South Africa is looking at various solutions to combat online piracy and copyright infringement, with the incoming Cybercrimes Bill proposing stricter controls on content access.
The new bill deals with offences relating to cybercrimes, seizure and access, evidence gathering, and reporting obligations and penalties.
The bill places an obligation on ISPs to report instances of piracy and preserve any information related to the incident which may be useful to authorities.
Many factions looking to curtail copyright infringement in South Africa have suggested the blocking of certain websites – such as torrent libraries, streaming websites, and other platforms – at an ISP level to prevent South Africans from accessing these services.
The Internet Service Providers’ Association of South Africa (ISPA), however, told MyBroadband that the idea of blocking websites was concerning.
Freedom of expression
“Blocking is technically complicated and subject to false positives, yet it is relatively trivial for consumers and content providers to bypass the blocks, bringing its effectiveness into question,” ISPA said.
“There are also complex freedom of expression concerns which are not for ISPs or copyright associations to resolve and which need to be properly ventilated through the courts.”
For example, the roll-out of DNS-over-HTTPs (DOH) by various providers allows a user to encrypt their DNS queries by simply enabling this function in their browser, circumventing any restrictions.
“This is an example of how securing privacy rights online is impacting the ability to filter and block content.”
ISPA acknowledged that blocking websites may have limited beneficial impact on reducing the accessibility of unlawful content, but labelled the solution “blunt and limited” – with any benefits outweighed by the negative impact.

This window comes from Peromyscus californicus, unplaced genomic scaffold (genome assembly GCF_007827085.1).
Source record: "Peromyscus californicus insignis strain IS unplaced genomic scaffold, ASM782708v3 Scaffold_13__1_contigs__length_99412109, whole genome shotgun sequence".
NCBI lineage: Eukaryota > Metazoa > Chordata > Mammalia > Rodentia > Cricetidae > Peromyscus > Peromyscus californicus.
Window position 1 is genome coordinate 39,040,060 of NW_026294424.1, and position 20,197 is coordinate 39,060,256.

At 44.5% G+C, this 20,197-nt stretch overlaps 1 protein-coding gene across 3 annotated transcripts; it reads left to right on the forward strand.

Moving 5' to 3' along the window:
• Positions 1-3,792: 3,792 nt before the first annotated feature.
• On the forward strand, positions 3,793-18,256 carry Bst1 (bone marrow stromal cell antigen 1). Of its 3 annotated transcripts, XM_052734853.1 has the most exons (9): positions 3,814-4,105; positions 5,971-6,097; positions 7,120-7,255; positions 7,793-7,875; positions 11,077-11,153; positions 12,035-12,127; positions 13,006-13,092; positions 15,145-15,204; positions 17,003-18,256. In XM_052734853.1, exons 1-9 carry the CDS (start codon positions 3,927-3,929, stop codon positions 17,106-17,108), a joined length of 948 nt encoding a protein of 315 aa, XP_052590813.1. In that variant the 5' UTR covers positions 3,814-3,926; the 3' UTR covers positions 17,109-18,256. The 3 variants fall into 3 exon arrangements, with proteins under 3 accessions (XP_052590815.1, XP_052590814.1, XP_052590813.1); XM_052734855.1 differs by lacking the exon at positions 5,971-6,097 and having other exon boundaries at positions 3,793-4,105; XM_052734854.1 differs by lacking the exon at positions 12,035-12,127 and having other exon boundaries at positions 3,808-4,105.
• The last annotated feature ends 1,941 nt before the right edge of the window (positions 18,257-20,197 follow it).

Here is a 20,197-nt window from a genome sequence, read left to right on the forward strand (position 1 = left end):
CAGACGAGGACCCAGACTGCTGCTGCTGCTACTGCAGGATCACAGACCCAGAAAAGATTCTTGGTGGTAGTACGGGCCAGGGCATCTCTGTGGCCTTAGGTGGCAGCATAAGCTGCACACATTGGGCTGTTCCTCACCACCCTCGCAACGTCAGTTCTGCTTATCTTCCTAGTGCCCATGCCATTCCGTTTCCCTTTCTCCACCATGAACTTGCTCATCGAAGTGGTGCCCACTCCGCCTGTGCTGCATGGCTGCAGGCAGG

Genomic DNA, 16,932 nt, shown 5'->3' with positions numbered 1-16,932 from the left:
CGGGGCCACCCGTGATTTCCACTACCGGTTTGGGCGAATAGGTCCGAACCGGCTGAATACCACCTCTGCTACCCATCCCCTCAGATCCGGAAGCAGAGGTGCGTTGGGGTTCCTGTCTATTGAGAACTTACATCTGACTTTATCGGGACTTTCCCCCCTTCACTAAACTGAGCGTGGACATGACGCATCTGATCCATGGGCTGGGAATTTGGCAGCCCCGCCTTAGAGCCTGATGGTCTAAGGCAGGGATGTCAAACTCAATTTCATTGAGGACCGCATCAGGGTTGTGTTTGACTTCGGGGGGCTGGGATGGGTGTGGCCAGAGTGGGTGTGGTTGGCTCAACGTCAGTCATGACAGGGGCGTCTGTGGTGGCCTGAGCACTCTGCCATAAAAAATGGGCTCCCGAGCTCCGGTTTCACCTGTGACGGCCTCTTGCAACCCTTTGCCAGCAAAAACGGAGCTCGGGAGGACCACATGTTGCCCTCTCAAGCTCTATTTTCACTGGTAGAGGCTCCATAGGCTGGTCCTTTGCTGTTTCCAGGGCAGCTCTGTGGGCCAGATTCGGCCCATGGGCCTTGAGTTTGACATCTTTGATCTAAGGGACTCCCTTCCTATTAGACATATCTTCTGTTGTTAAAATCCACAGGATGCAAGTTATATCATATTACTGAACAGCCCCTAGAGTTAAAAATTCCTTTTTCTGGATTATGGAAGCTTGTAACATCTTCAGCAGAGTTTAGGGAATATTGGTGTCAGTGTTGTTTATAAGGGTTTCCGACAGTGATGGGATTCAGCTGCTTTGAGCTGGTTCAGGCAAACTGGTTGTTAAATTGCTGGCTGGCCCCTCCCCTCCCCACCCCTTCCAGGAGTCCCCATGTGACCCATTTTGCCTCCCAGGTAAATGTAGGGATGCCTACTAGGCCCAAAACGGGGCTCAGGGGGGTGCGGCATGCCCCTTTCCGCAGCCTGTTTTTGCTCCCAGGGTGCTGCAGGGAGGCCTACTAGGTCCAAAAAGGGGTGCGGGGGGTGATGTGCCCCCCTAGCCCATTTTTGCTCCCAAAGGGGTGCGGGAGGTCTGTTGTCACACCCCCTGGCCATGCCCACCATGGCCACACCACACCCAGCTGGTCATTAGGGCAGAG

“It is not clear that there will be any significant benefit to copyright holder associations and their members from this approach and certainly no indication that any positive impact will outweigh the risks to freedom of expression and access to information outlined above, as well as the cost of implementation.”
ISPA added that the government has previously considered introducing legislation to combat this problem.
“ISPA notes that Parliament has recently had two opportunities to consider introducing a legislative framework for content blocking in the form of the Cybercrimes Bill and the Copyright Amendment Act, but has declined to do so,” it said.
“We note also that a view has been expressed in the media that ISPs will – under a finalised Cybercrimes Act – be required to report their subscribers for copyright infringement.”
ISPA said that as the legislation stands, ISPs cannot be put under any obligation to monitor traffic in accordance with the ECA.
“ISPA does not believe that this is a correct interpretation of the Bill as it currently stands: rather it is an explicit provision of the Electronic Communications Act that ISPs are under no general obligation to monitor electronic communications conveyed over or stored on their networks – and they may be liable of a criminal offence if they do,” ISPA said.